In April, hundreds will journey to Dodgeville for the annual Wisconsin Grilled Cheese Championship to compete or watch in awe from bleachers, sample and generally celebrate the beloved hot cheese phenomenon.
Anna Thomas Bates has placed in the contest multiple times, and she’s not hiding her winning strategy. In fact, enthusiasts don’t have to wait until this year’s competition in April to try her champion sandwiches.
Praise ye dairy gods above, all can sample her cheesy creations at the new Landmark Creamery Provisions at 6895 Paoli Rd., the former home of Paoli Cafe & Grocery. It’s a retail store for Landmark Creamery, which Thomas Bates co-owns with cheesemaker Anna Landmark.
A NEW HOME FOR LANDMARK CREAMERY
Cheese producer Landmark Creamery began in 2014, and the Annas rented two different spaces: one to make their cheese, one to age it. They eventually wanted to have their own production space, but weren’t considering a retail front. Instead, they sold at farmers markets, local stores like Fromagination and Willy Street Co-op and shipped to cities like Chicago, New York and San Francisco.
Then they came to the Paoli shop to look at a walk-in cooler, and renting the space just seemed to make sense. Thomas Bates said a retail store is a great place to experiment with small batches, get feedback and tell their story directly to customers. They have room in the back to start creating artificial “caves” to age the cheese, and may eventually move production to the site as well.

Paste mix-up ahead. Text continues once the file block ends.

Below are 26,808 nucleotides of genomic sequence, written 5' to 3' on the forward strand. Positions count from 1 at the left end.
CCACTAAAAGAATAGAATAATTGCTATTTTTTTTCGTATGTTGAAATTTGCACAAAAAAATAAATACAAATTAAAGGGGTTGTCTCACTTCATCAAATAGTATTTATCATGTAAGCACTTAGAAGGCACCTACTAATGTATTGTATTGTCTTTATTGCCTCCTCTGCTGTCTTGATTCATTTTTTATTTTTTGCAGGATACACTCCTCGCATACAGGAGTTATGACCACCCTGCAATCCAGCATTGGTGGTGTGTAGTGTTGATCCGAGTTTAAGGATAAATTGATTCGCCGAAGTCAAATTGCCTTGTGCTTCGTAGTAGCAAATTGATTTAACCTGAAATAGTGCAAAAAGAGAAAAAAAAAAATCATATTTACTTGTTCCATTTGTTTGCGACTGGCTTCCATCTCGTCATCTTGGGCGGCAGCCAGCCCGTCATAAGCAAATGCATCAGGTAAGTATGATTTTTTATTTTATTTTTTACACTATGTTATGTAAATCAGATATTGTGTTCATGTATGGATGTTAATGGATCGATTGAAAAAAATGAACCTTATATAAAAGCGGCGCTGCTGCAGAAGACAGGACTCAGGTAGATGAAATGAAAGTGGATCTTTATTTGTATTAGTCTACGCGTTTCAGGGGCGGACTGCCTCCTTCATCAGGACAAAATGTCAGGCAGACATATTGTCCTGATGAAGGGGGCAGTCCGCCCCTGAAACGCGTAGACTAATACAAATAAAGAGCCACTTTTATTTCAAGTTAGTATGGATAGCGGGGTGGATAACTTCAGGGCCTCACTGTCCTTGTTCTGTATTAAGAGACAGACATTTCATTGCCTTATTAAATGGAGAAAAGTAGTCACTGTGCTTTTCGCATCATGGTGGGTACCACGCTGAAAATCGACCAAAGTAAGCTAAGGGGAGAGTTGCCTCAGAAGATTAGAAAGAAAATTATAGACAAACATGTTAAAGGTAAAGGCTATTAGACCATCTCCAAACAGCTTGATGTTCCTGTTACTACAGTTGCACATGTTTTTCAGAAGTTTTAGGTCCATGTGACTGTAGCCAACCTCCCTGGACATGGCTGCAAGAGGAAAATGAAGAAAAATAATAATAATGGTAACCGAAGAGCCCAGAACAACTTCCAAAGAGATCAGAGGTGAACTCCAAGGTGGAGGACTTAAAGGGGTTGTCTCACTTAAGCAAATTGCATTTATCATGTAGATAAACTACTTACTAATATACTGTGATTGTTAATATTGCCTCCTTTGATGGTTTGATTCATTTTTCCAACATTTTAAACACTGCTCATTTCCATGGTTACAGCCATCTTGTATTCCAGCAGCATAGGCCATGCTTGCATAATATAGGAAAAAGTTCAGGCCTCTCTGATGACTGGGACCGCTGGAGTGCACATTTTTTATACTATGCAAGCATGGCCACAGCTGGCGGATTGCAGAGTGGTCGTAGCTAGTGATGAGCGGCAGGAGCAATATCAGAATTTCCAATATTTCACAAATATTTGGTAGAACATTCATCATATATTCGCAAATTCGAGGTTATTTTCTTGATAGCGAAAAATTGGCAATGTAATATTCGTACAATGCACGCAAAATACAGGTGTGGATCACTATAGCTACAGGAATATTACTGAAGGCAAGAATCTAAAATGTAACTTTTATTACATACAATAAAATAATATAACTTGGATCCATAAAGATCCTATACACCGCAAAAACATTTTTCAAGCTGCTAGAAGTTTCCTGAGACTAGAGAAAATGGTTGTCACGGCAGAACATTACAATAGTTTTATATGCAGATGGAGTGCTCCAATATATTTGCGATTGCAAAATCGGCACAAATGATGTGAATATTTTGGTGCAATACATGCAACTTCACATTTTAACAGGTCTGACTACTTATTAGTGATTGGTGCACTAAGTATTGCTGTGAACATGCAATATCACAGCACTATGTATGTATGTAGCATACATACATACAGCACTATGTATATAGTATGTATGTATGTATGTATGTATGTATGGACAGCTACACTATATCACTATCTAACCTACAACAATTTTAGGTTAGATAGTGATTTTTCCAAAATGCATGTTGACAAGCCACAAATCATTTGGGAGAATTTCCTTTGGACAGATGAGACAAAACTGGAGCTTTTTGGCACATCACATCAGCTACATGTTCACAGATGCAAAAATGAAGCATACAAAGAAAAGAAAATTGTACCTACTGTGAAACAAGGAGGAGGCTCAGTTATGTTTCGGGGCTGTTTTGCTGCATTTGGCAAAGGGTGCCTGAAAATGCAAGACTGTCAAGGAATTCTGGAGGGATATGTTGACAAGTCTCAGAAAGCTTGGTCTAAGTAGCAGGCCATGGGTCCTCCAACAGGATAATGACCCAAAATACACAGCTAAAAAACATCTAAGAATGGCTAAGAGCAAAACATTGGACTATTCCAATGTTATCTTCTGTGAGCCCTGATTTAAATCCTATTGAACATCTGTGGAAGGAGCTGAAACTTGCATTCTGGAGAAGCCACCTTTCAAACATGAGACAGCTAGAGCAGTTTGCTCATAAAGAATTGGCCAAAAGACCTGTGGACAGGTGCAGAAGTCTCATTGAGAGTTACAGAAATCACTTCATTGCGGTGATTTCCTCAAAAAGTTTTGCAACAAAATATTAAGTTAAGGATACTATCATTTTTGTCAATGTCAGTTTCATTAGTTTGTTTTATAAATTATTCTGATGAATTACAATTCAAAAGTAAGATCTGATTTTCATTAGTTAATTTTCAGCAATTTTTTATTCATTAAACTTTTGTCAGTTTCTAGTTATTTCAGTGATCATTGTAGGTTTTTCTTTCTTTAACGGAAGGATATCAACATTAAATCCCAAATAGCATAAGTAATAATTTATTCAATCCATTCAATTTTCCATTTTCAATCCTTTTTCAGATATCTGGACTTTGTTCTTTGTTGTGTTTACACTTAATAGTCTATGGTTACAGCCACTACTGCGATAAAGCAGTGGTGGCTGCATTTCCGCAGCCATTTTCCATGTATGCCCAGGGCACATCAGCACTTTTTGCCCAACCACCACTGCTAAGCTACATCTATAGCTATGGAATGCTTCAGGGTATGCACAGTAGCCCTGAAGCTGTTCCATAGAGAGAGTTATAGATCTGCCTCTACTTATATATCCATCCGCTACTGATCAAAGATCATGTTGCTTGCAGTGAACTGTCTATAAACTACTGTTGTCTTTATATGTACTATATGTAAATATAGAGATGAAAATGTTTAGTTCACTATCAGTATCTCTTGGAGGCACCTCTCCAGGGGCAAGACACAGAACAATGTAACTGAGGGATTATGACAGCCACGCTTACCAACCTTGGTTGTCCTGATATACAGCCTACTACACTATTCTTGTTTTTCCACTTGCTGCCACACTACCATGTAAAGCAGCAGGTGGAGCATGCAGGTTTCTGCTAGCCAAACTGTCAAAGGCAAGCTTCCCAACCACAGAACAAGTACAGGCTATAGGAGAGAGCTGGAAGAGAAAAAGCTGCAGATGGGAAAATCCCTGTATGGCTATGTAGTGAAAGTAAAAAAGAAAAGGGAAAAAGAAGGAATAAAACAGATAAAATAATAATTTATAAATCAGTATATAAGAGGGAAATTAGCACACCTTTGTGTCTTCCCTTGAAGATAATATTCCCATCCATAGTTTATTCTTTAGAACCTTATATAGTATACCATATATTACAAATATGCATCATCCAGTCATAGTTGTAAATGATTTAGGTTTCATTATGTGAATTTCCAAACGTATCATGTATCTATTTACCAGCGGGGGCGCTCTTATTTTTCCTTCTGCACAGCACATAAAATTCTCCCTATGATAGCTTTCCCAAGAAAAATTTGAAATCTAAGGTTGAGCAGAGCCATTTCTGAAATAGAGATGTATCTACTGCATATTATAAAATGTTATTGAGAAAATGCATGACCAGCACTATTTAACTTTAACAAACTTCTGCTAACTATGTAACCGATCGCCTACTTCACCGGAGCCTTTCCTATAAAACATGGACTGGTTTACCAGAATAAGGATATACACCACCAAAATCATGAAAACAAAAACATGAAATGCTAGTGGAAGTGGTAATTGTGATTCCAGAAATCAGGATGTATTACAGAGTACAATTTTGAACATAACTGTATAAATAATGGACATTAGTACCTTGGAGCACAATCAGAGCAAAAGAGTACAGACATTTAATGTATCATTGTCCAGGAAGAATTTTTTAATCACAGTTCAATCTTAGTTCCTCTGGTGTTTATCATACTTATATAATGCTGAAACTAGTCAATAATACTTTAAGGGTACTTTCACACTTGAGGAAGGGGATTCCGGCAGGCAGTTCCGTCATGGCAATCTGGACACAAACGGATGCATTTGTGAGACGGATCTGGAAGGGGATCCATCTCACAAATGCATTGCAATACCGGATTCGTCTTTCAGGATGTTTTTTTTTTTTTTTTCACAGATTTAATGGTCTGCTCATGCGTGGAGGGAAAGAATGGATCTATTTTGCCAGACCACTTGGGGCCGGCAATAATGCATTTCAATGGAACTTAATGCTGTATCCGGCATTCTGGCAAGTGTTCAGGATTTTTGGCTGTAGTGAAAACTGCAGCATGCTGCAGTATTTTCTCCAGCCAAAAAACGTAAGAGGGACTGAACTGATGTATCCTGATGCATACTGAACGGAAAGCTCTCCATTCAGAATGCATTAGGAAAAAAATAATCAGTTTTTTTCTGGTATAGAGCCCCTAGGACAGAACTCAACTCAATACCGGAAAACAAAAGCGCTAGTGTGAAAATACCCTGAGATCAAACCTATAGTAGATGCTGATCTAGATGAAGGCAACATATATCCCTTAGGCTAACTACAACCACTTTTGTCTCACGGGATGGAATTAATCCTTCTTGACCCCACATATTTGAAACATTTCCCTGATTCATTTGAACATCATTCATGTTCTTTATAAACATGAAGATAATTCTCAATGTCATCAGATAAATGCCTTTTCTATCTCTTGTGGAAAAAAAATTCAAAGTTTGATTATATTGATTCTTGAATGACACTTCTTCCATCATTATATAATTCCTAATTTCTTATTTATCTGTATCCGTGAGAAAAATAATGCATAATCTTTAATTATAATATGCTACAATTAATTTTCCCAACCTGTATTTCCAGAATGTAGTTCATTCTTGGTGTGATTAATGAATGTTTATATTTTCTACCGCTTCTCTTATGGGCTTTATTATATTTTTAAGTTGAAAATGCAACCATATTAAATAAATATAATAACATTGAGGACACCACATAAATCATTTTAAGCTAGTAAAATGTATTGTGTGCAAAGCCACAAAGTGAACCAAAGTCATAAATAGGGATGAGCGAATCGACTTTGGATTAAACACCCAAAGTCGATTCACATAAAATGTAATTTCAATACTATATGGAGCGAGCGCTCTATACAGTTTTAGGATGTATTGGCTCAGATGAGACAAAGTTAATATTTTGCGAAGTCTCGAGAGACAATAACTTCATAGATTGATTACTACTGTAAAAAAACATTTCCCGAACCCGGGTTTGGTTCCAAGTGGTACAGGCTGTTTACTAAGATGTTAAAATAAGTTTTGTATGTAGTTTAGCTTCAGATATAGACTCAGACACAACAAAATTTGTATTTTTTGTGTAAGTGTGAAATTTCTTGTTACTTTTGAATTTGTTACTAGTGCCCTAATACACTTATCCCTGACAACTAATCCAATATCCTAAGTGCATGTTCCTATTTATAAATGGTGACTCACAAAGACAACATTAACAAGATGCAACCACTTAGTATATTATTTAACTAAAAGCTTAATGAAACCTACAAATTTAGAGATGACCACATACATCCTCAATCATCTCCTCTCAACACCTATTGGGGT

And delightfully, a retail store means a grilled cheese champion can whip up sandwiches for peckish customers. Isn’t Thomas Bates worried about revealing her contest-winning secrets?
“It’s just good ingredients, that’s the only secret,” Thomas Bates said.
She started pulling those not-so-secret ingredients out: Wisconsin butter and Madison Sourdough bread, which Thomas Bates prefers because it’s a “good chew” that creates a “pedestal” for the cheese. It sets up, but doesn’t detract from the cheese taste.
Which is good, because this sandwich features the creamery’s own Anabasque sheep cheese (it’s Basque-style cheese, their names are Anna, you do the math). The Anabasque has notes of toasted nuts, fruits and olives, and they call it a “robust, funky” specimen.
Thomas Bates butters both sides of the bread, adds the cheese (grated so it melts faster and more evenly), spreads on some shallot confit with red wine from Quince and Apple, and places it on a panini grill. A few sizzling minutes later, a crunchy, buttery masterpiece emerges. Today, it comes with the nice vinegary accompaniment of pickled watermelon radish on the side.
Thomas Bates believes in keeping it simple.
“If you add too many things to a grilled cheese sandwich, it’s no longer a grilled cheese sandwich,” she said.
The rest of the menu is limited, with sweet or savory toast, Lodge Coffee, and eventually, the ability to order a cheese board. They serve baked goods from Honey Bee Bakery, and in a few weeks, they’ll start making their own scones, muffins and cookies.
“We’re not chefs, we’re cheese-makers. We’ll never be a full restaurant,” Thomas Bates said.
They plan to keep it cheese-centric, Landmark said, which makes sense, considering their backgrounds.
Landmark’s grandfather was Swiss and ran a dairy farm in Mount Horeb. She remembers her grandma placing block of Swiss cheese on the table under a glass dome everyday.
“Cheese was just constantly on the table. It was just a part of every meal,” Landmark said. “I just grew up that way.”